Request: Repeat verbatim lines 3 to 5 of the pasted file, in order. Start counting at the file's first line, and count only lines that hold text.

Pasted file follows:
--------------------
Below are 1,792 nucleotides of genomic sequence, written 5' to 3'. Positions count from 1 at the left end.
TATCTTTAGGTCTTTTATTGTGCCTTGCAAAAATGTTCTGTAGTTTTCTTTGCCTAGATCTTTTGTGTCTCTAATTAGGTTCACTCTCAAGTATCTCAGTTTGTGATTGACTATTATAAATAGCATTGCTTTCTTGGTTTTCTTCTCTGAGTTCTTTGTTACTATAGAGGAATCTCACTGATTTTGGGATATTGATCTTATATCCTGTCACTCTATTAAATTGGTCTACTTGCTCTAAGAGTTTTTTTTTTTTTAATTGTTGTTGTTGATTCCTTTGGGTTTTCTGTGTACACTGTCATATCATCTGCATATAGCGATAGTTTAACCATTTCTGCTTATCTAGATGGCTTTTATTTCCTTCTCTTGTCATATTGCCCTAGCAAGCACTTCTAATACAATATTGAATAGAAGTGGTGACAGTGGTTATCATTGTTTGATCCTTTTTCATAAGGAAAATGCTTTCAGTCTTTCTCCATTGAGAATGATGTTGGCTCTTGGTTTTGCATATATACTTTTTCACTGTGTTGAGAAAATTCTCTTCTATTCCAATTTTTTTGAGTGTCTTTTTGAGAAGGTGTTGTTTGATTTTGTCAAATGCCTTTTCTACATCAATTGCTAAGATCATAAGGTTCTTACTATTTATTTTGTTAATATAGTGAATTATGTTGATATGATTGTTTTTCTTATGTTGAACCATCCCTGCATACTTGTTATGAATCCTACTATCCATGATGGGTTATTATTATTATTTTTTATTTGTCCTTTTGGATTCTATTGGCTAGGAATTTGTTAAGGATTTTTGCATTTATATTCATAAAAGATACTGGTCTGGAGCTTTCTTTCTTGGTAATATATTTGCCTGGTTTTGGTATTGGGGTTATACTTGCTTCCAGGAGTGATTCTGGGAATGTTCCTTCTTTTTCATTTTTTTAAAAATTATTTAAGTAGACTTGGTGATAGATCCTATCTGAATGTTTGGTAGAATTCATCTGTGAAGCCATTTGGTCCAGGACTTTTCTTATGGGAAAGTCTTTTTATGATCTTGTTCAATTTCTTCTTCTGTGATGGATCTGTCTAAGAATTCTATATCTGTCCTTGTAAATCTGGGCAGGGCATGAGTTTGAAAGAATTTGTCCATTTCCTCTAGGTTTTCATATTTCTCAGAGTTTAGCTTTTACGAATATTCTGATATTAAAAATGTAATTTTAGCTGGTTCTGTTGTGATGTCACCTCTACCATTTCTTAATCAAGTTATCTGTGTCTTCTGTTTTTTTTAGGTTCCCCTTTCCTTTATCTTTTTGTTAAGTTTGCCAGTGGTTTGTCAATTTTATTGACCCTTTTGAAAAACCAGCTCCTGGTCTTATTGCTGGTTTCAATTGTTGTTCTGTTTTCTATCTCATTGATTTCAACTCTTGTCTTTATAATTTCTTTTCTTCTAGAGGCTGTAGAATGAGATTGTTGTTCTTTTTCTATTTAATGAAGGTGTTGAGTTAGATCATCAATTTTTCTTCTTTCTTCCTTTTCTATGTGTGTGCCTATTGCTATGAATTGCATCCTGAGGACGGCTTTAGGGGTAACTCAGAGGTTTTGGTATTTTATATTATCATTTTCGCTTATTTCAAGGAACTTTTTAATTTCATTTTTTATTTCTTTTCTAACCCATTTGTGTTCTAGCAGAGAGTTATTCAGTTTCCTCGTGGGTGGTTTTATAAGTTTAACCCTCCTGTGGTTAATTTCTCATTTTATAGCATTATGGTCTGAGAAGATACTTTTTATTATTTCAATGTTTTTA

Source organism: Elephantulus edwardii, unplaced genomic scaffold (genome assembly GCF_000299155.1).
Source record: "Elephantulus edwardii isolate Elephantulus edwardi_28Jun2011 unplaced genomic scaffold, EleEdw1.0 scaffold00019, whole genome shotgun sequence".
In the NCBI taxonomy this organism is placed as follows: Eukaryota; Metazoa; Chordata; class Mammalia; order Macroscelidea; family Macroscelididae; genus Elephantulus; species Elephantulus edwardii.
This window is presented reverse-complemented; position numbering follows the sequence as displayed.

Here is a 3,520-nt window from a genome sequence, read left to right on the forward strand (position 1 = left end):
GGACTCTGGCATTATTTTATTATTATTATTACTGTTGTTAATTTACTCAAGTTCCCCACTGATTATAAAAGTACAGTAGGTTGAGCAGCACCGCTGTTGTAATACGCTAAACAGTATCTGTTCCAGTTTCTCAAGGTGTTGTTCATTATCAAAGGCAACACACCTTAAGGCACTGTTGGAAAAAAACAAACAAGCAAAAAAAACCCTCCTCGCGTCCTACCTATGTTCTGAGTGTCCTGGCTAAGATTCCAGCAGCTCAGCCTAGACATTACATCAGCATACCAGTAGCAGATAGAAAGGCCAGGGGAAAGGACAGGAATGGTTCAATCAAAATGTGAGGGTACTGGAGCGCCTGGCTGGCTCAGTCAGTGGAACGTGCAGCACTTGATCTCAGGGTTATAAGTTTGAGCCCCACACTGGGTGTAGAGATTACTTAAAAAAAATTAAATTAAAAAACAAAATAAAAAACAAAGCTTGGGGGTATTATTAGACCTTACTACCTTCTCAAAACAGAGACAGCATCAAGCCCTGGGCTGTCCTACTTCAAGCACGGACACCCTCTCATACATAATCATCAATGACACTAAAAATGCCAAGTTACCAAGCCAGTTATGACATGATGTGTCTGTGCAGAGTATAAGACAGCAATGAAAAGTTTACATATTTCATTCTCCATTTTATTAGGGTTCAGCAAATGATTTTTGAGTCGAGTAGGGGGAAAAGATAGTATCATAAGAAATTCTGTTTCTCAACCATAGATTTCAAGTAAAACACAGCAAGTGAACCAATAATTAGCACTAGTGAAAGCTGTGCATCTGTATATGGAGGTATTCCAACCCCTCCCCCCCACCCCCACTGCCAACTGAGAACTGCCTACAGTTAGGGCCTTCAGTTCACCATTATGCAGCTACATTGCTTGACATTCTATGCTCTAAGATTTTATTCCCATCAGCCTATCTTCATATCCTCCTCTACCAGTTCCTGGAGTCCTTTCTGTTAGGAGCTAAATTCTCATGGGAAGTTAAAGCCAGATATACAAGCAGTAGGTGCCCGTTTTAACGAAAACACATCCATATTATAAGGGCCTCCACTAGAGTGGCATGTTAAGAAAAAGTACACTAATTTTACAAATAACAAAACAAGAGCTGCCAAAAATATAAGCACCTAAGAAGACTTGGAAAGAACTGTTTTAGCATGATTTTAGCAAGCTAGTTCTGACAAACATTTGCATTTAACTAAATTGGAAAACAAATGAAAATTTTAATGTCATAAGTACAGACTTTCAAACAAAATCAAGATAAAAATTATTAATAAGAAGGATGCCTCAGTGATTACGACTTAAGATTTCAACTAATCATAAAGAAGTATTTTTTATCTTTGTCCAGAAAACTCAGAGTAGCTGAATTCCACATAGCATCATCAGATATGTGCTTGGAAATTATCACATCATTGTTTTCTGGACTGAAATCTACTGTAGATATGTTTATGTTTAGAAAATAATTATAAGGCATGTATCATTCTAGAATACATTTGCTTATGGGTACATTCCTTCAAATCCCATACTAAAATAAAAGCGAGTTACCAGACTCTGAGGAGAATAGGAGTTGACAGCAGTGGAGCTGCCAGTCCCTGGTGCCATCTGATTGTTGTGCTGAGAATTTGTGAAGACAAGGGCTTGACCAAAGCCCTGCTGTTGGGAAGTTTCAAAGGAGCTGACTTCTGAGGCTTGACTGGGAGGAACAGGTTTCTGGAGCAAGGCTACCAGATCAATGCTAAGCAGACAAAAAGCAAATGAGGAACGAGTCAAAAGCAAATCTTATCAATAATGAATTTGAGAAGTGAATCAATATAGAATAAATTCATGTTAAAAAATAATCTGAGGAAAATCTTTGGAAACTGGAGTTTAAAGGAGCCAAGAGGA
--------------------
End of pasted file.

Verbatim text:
Source organism: Elephantulus edwardii, unplaced genomic scaffold (genome assembly GCF_000299155.1).
Source record: "Elephantulus edwardii isolate Elephantulus edwardi_28Jun2011 unplaced genomic scaffold, EleEdw1.0 scaffold00019, whole genome shotgun sequence".
In the NCBI taxonomy this organism is placed as follows: Eukaryota; Metazoa; Chordata; class Mammalia; order Macroscelidea; family Macroscelididae; genus Elephantulus; species Elephantulus edwardii.